Hebrews 9:2 For a tent was prepared, the outer one, in which were the lampstand and the table and the bread of the Presence; it is called the Holy Place.

Revelation 1:12-13,20 Then I turned to see the voice that was speaking to me, and on turning I saw seven golden lampstands, and in the midst of the lampstands one like a son of man, clothed with a long robe and with a golden girdle round his breast; . . . As for the mystery of the seven stars which you saw in my right hand, and the seven golden lampstands, the seven stars are the angels of the seven churches and the seven lampstands are the seven churches.

Revelation 2:1,5 To the angel of the church in Ephesus write: "The words of him who holds the seven stars in his right hand, who walks among the seven golden lampstands. . . . Remember then from what you have fallen, repent and do the works you did at first. If not, I will come to you and remove your lampstand from its place, unless you repent."

Revelation 4:5 From the throne issue flashes of lightning, and voices and peals of thunder, and before the throne burn seven torches of fire, which are the seven spirits of God;
The King James Bible often uses candle or candlestick in these passages and others (see 78 examples). The American Standard Version of 1901 maintained this usage in many passages also. But the Greek lychnos and lychnia describe (technically) oil lamps, not candles per se (made of wax: as we know them today). These were containers filled with olive oil, into which a wick of flax or hemp were inserted.

4 comments:

Mahndisa S. Rigmaiden said...

"But Protestants rarely reason in this fashion. It's foreign to them, and so to the Protestant mind it often seems like desperation or special pleading."

Stop railing on Protestants so much! You've interacted with ignorant people who have a spirit of religious peity on them. I come from a Protestant tradition and burn Frankincense and Myrhh incense every day when I pray! Why? Well the scent comes from Exodus 30, the sacred incense and also from the gifts to the Holy Baby Yeshua upon his birth by the Maggai. If a Protestant gives you guff for burning incense, consider them Biblically illiterate, but don't put that on all of us! C'mon now! I came to your site for another perspective and am pleased at your scholarship in general. But I would never make such broad and accusatory statements against those who aren't part of my denomination. Anyway I enjoyed myself here nevertheless. May God continue to bless you;) Amen.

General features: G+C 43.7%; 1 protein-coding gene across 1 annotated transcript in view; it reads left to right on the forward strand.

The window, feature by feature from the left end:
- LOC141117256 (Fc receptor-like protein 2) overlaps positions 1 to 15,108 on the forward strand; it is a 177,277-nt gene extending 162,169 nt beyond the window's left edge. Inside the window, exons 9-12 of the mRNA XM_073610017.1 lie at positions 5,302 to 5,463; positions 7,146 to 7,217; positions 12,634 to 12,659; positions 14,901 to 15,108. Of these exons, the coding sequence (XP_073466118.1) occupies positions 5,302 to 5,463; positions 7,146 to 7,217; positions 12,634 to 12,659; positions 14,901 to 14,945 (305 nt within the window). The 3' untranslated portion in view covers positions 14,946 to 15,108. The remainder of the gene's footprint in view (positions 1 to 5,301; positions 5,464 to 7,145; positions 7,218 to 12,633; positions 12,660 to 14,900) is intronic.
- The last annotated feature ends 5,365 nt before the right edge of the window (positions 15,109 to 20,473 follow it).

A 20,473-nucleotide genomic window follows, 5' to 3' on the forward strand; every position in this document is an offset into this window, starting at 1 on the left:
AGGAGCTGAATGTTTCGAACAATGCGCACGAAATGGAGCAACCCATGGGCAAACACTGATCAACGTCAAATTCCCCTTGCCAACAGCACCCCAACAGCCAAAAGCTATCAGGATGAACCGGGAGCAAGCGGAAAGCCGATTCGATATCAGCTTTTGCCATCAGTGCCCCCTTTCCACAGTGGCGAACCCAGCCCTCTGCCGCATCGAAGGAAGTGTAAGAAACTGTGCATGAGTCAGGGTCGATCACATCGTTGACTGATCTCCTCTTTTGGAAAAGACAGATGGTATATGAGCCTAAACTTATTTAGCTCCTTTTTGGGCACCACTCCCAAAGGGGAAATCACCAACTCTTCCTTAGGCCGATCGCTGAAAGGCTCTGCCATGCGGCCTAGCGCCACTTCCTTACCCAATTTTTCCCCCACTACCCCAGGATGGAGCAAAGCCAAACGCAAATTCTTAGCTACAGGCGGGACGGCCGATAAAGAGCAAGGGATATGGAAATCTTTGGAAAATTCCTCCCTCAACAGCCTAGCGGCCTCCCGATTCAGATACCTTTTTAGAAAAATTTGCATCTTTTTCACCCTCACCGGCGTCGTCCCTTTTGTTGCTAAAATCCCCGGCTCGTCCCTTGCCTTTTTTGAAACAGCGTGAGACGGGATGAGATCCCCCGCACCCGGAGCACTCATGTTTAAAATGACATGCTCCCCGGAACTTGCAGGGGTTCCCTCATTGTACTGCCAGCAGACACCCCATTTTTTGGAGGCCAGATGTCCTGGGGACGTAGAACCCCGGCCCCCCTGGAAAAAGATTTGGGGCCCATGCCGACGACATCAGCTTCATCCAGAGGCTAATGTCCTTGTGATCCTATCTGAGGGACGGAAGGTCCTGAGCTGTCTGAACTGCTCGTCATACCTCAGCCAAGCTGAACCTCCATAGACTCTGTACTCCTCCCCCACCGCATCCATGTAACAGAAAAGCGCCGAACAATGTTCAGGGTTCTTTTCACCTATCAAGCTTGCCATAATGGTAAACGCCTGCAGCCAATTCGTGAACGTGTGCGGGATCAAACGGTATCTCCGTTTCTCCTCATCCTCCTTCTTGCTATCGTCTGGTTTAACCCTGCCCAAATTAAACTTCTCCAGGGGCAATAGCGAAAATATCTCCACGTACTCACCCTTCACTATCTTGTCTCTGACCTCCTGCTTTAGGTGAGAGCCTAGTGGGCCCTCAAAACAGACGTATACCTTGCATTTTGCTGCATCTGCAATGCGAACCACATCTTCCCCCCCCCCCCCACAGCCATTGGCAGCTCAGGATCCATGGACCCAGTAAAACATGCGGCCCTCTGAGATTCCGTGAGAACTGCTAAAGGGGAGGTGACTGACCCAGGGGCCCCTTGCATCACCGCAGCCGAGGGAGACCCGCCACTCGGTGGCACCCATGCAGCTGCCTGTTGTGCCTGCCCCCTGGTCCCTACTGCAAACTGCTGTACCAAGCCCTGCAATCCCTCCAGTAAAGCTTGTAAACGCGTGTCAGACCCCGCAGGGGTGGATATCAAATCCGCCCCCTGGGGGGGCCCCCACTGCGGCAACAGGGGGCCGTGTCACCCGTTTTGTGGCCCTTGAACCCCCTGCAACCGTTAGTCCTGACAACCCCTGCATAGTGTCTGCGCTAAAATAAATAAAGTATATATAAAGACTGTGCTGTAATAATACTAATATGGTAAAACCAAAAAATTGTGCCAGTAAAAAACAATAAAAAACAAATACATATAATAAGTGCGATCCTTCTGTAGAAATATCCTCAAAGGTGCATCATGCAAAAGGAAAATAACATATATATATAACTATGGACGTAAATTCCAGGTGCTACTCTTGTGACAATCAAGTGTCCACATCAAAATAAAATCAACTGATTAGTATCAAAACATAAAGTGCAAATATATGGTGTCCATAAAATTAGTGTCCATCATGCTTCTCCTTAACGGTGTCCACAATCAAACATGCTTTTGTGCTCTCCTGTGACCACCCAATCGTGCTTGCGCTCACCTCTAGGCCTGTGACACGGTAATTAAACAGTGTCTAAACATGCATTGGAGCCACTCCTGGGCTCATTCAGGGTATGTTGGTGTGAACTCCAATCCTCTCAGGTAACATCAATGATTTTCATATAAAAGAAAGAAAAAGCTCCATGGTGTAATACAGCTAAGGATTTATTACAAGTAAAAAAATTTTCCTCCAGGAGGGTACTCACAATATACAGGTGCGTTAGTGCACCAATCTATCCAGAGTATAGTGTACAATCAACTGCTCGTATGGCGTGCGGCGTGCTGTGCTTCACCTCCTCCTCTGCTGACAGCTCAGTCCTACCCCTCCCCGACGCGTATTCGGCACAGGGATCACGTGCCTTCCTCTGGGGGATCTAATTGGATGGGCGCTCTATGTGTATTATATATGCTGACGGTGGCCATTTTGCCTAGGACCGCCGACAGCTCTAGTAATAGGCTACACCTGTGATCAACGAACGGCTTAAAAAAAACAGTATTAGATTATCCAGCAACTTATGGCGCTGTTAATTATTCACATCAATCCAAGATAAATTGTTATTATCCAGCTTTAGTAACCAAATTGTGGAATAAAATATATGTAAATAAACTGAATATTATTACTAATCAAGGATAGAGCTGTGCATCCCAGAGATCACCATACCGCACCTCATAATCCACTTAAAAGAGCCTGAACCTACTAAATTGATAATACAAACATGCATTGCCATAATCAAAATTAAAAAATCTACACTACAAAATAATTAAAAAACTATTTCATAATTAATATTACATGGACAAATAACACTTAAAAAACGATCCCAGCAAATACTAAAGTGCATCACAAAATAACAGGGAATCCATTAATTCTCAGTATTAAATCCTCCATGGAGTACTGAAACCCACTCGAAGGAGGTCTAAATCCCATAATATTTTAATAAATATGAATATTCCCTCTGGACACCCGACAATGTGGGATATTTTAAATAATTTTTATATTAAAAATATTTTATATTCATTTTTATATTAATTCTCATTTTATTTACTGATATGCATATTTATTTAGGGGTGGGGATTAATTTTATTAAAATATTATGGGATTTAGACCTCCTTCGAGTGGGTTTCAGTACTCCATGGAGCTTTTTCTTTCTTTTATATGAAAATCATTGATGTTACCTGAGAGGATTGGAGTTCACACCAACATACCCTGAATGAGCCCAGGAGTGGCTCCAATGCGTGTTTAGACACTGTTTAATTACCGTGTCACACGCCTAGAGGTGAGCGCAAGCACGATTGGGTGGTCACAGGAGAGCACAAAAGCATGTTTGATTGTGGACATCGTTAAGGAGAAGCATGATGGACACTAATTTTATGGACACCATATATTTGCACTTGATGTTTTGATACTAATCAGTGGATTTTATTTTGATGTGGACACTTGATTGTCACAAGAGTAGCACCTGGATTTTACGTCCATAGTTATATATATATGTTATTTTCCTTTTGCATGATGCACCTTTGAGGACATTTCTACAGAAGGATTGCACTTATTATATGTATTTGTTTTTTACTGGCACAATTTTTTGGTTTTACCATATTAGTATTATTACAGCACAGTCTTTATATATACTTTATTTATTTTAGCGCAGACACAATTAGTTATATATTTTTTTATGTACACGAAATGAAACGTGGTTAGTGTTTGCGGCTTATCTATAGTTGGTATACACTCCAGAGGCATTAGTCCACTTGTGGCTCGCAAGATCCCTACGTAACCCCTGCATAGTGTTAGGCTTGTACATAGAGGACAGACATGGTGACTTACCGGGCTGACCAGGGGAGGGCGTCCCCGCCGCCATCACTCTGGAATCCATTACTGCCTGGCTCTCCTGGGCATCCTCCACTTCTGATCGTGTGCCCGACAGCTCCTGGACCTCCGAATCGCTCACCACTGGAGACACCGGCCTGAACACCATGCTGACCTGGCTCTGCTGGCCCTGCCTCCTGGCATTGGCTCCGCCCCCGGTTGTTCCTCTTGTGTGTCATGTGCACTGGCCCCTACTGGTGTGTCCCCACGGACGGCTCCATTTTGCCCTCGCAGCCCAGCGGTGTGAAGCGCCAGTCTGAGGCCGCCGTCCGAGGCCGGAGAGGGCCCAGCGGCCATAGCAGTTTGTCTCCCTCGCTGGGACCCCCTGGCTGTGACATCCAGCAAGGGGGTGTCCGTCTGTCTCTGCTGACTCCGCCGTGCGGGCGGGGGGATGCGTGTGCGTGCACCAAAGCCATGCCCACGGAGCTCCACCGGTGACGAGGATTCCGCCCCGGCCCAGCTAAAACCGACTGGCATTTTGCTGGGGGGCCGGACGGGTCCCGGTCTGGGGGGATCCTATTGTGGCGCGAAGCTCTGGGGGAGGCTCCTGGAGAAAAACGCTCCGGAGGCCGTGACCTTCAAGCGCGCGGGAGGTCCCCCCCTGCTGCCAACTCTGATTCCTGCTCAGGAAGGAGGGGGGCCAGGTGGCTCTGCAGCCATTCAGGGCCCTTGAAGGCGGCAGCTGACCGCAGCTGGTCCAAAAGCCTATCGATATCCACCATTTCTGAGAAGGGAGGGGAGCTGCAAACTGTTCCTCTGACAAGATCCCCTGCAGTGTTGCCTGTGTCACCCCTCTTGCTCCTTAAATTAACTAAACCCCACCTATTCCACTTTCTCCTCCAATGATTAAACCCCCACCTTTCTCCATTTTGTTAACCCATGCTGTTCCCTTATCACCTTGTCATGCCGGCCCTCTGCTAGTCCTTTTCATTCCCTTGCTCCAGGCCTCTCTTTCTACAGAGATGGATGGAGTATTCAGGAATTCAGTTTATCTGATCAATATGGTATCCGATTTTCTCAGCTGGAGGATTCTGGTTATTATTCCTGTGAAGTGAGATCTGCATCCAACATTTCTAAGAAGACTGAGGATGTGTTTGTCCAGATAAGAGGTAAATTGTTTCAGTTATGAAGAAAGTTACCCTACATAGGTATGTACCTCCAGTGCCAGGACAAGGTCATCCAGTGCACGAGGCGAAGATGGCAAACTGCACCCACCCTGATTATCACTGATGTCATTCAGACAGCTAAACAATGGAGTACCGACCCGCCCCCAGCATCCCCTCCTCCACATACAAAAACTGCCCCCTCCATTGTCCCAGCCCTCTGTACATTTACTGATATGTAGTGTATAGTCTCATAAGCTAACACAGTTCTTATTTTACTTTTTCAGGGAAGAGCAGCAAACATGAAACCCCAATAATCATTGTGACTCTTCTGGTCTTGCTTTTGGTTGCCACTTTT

Mahndisa S. Rigmaiden said...

BTW the more I walk with the Lord the more I see how utterly destructive denominationalism really is. I have worshipped with a local Catholic parish, a COGIC church, grew up Progressive Baptist and worship with non denominational apostolics from time to time. Each service has good things but sometimes there is a lack. Unity is what we need as Christians. I find the tradition of scholarship in the Catholic church to be unparalleled because it is so old. I also find the charisma and worship style of the Black American experience to speak to my heart and soul, the Pentecostals know and emphasize the gifts of the Holy Spirit (oft to the detriment of studying moral and ethical praxis...but they sure know how to throw a pep ralley for Jesus)! What I'm getting at is that each denomination has a fair amount of heretical nonsense that is unBiblical but each denomination also has a beauty and a wonderful relationship with the Lord that others may lack. Ergo I came to your site and have learned some things. Truly any institution set up and run by men is bound to have some errors promulgated throughout no matter how Holy we may deem ourselves.

Dave Armstrong said...

Truly any institution set up and run by men is bound to have some errors promulgated throughout no matter how Holy we may deem ourselves.

Men will not be perfect no matter what. But God can preserve one Church without doctrinal error if He wants to do so, despite sinful men: just as he preserved an infallible Bible written by entirely sinful men.

It all goes back to God. We believe in faith that the Catholic Church is infallible in what she teaches her children in terms of faith and morals, because God wanted it so.